Originally published on Source.
Some might consider Stephen Brackett a superman of sorts: activist, educator, and hip hop artist.
In any given week, Brackett (Philosophy, ’06) says he may be speaking at four or five different public schools, giving a music workshop, sitting on a mayor-appointed arts council, working on new music tracks, mentoring young musicians, showing up at a protest, and training activists on how to do the work better. Member and emcee of the hip hop and rock band the Flobots, Brackett helped found and is on the board of Youth on Record, a nonprofit that uses music education to help underprivileged kids in Denver.
“I work at the intersection of education, activism and advocacy, and music. It’s a venn diagram of the three,” he says. “The main premise is that I’m trying to speak the people’s power – what that is, what their skill sets are, and how they can bring them to the community conversation.”
The conversation is of critical importance to Brackett. And as an educator and activist, the classroom is his favorite form of activism. “[I like to] help them find what they believe and how to express it,” he says. “That’s how you make a democracy function.”
Thriving in School
Growing up in Denver, Brackett started piano lessons at nine years old and started rapping at 11. His first cassette with grade school friend and Flobots founder Jamie Laurie was in 1994. “It [music] was always a fun thing,” he says.
Brackett’s mother passed away when Brackett was 12, and he and his sister were left to fend for themselves. Though Brackett’s father wasn’t around a lot, he did introduce Brackett to computers and computer programming: a passion that Brackett pursued through middle and high school.
Because of his love of gaming and hacking, Brackett started as a computer science major at CSU. But he soon found himself unhappy and unfulfilled. “I looked at the people around me and thought, ‘this might not be the right choice for me,’” he says. So, with an interest in why we do anything and how our minds work, Brackett turned to the study of religion and philosophy.
“Every day I was working on how I thought; I was challenged on every idea I ever held and how I even created those ideas,” he recalls. “Every day I felt I was becoming a better person. I couldn’t believe that everyone wasn’t doing this.”
And though Brackett normally had trouble with homework, once he found philosophy, he started achieving As. “It was incredibly challenging and called forth so much from me. This is what school ought to be,” he says. “It was the most amazing major.”
In addition to his academics, Brackett found success on stage and on the dance floor. He and some friends started the Hip Hop Culture Club at CSU, where break dancing, rapping, and all forms of hip hop were explored. “It was a way to blow off steam,” he says. “We were pretty serious students, and dancing was a release and a fellowship.”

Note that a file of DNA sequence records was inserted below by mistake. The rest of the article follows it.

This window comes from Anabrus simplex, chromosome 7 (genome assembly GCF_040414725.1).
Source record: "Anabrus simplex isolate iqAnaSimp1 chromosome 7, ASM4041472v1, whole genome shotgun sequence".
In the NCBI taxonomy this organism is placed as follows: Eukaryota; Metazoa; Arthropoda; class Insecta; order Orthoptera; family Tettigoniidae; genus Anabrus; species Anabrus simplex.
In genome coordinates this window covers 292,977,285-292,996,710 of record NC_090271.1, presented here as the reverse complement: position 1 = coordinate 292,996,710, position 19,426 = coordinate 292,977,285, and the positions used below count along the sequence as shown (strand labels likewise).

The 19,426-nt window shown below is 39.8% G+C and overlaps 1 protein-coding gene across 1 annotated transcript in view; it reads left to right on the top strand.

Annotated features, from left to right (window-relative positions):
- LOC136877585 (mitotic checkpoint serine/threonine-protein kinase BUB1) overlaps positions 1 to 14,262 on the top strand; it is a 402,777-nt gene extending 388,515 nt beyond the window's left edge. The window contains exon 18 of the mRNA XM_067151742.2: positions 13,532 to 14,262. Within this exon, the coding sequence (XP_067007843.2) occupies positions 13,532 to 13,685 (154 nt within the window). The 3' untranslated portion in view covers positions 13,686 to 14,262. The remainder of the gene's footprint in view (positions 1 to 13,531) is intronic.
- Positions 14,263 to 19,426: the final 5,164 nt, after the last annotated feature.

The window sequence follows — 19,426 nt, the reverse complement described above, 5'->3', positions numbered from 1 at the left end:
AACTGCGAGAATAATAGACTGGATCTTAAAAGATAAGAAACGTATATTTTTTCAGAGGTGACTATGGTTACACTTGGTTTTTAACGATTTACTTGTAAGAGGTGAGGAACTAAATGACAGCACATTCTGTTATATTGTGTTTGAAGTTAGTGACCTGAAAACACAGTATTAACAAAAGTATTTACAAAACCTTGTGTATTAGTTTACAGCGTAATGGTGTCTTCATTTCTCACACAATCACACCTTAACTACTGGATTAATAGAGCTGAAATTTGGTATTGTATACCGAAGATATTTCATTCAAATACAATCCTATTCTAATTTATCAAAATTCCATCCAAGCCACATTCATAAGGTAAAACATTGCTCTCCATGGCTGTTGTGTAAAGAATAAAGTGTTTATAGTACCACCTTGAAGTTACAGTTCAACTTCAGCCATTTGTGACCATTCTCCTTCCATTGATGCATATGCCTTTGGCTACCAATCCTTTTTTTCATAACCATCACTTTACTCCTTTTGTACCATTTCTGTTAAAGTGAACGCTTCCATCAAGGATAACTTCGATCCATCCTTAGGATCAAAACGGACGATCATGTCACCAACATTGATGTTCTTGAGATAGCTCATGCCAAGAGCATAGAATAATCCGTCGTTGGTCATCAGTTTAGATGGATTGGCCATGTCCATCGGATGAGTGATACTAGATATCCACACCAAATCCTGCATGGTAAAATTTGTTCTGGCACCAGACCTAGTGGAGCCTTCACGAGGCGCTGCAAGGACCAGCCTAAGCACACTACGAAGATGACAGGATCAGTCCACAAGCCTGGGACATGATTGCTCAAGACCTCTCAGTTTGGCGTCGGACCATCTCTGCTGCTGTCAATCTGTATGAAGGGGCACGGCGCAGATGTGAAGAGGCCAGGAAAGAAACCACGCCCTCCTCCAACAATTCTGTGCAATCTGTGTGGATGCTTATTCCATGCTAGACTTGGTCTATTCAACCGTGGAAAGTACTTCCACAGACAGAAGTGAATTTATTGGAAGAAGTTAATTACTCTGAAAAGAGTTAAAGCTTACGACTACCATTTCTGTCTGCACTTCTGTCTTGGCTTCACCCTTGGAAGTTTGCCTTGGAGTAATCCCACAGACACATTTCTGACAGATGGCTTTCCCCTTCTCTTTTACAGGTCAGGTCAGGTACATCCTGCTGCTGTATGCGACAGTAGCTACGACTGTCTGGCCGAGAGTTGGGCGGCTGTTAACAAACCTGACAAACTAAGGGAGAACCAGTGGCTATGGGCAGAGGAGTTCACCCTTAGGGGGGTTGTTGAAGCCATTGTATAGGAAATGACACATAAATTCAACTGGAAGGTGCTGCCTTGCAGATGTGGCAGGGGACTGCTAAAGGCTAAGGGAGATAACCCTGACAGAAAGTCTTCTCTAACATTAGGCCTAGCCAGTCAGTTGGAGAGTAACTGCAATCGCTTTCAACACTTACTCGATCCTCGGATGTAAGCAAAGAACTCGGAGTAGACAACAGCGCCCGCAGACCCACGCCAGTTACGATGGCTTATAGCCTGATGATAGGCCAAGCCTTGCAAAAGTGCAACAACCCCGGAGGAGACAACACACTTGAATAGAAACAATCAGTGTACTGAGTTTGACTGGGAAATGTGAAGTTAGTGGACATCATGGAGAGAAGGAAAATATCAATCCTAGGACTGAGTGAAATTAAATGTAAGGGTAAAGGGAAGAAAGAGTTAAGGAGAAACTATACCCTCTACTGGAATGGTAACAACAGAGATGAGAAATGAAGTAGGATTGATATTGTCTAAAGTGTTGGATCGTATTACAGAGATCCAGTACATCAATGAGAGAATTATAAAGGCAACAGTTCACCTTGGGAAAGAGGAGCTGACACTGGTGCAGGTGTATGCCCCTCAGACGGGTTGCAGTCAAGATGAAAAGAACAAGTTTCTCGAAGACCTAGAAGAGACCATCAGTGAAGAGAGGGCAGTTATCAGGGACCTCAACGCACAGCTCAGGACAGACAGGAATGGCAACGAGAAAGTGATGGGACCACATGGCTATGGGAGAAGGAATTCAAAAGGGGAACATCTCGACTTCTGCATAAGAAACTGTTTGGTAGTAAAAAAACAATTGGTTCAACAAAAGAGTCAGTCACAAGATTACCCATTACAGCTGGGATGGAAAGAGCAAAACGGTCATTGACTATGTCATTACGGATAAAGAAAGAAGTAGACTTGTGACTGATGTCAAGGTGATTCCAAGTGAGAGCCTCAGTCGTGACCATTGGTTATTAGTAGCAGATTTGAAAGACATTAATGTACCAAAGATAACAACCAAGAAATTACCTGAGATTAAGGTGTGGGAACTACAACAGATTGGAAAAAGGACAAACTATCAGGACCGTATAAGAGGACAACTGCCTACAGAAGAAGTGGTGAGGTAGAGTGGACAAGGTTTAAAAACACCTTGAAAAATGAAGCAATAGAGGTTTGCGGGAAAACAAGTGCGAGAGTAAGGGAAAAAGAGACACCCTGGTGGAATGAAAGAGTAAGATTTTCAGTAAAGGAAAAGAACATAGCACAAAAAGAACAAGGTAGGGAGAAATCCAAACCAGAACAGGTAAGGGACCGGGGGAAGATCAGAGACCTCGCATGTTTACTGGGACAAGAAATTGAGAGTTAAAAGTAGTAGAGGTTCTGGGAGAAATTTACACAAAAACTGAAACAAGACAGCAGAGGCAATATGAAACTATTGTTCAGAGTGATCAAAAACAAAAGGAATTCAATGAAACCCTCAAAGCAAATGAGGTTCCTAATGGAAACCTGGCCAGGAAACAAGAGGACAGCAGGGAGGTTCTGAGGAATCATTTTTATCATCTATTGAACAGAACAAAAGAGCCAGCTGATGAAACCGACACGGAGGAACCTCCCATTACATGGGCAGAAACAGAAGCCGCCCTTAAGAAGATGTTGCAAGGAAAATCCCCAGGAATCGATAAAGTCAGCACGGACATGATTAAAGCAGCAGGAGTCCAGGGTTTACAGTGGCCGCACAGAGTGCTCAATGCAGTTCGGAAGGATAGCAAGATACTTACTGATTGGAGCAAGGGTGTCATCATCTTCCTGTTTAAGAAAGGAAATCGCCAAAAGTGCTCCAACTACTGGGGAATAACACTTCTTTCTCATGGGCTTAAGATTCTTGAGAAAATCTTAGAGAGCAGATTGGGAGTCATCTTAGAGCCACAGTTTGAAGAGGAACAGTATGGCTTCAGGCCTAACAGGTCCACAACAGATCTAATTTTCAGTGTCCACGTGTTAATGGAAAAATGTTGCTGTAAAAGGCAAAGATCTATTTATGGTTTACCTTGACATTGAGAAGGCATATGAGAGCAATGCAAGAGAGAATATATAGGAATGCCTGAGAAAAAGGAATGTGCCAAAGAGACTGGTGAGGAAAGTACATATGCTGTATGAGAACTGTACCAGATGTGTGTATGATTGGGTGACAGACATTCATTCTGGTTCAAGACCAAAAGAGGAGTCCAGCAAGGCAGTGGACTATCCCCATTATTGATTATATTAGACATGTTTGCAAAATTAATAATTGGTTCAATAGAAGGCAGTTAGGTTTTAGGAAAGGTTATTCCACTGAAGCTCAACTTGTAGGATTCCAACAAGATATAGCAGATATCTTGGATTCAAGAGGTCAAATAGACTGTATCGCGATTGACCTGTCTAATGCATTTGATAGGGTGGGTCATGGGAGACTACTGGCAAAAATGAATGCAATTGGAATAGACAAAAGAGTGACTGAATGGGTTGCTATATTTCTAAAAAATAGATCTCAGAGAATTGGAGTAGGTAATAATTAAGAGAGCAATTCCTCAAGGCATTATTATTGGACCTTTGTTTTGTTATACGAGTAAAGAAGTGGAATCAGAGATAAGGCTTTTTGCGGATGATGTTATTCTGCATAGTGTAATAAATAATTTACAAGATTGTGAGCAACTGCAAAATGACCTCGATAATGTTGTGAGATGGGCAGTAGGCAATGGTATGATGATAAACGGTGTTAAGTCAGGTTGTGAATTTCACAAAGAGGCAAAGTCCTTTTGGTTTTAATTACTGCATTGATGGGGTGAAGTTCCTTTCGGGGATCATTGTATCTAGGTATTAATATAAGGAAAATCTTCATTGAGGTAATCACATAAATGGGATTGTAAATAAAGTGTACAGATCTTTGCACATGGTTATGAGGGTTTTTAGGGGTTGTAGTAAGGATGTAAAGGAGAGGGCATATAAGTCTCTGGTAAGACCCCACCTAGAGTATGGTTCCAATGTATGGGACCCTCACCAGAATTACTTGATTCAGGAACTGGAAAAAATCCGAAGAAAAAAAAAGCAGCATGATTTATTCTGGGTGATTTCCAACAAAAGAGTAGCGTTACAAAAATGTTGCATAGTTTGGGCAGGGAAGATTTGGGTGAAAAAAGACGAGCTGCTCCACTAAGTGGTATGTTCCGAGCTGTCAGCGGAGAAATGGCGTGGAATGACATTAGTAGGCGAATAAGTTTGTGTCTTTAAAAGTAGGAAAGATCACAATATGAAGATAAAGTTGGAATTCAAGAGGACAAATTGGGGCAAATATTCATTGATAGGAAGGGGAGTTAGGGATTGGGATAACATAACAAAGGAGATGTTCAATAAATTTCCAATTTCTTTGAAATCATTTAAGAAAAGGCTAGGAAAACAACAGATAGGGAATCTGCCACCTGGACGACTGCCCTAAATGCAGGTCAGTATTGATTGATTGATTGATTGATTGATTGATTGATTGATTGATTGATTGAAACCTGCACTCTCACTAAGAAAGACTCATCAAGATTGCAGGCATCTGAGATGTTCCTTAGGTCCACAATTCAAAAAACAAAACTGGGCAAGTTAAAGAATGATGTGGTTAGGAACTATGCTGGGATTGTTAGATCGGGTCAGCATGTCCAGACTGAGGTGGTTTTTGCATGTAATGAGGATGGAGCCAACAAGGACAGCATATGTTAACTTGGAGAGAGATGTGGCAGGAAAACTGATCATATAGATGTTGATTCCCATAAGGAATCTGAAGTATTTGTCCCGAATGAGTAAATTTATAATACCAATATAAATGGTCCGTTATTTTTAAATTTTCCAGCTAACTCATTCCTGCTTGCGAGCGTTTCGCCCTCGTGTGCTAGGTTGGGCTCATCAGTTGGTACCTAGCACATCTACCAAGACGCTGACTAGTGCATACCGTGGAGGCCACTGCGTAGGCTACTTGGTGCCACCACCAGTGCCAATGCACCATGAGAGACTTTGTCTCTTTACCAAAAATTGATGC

Brackett also got involved in theatre on campus, starring in productions of West Side Story and Six Degrees of Separation. And, he took on an art minor in sculpting, studying in Tuscany, Italy, for a semester.
“It was the best time. I studied under a self-taught sculptor who was from the country, illiterate, and a Savant with stone. He would make a chest of drawers out of stone with working locks,” Brackett recalls. “My Italian was nonexistent – we would communicate through joy and gestures. I learned so much about the craft from him.”
But this superman is not immune to something all people face: humility. He first faced it in the philosophy classroom. “I always believed and had gotten support that I was a smart guy. It had gone to my head. My first year as a philosophy student destroyed everything I thought was original. I learned that these are questions people have considered for thousands of years,” he says.
After that, Brackett reframed his approach to his interactions with others. “Any thinker that I encountered that I didn’t like right off the bat was not their fault but my inability to understand what they were saying. If I suppose someone has expertise, even in themselves, then I have something to learn,” he says.
Toward the end of his time at CSU, Brackett experienced humility again when he didn’t have enough 100-level courses to graduate on time and had to take a class in Denver to get his last credits (graduating two years after completing coursework at CSU).
And, in work, he has found humility when talking with children in elementary schools. “There is the devastating power of the question ‘why.’ And in elementary school, the students wield that power with far more expertise than any adult,” he says. “Humility comes quickly.”
As the Spring 2019 Commencement Speaker for the College of Liberal Arts, this will be Brackett’s first time on the commencement stage. Because of the time span between his CSU coursework and the completion of his degree requirements, along with his father’s death, Brackett never walked for commencement.
“I had so many opportunities at CSU. I would unequivocally choose CSU again. Because of what it [CSU] is, it gave me an opportunity and safe place to try to find out who I was and who I wanted to be,” he says. “As intimidating a prospect as student debt is, the answers I got to those questions [of who I was and who I wanted to be] are worth it. When I left CSU, I had utter confidence.”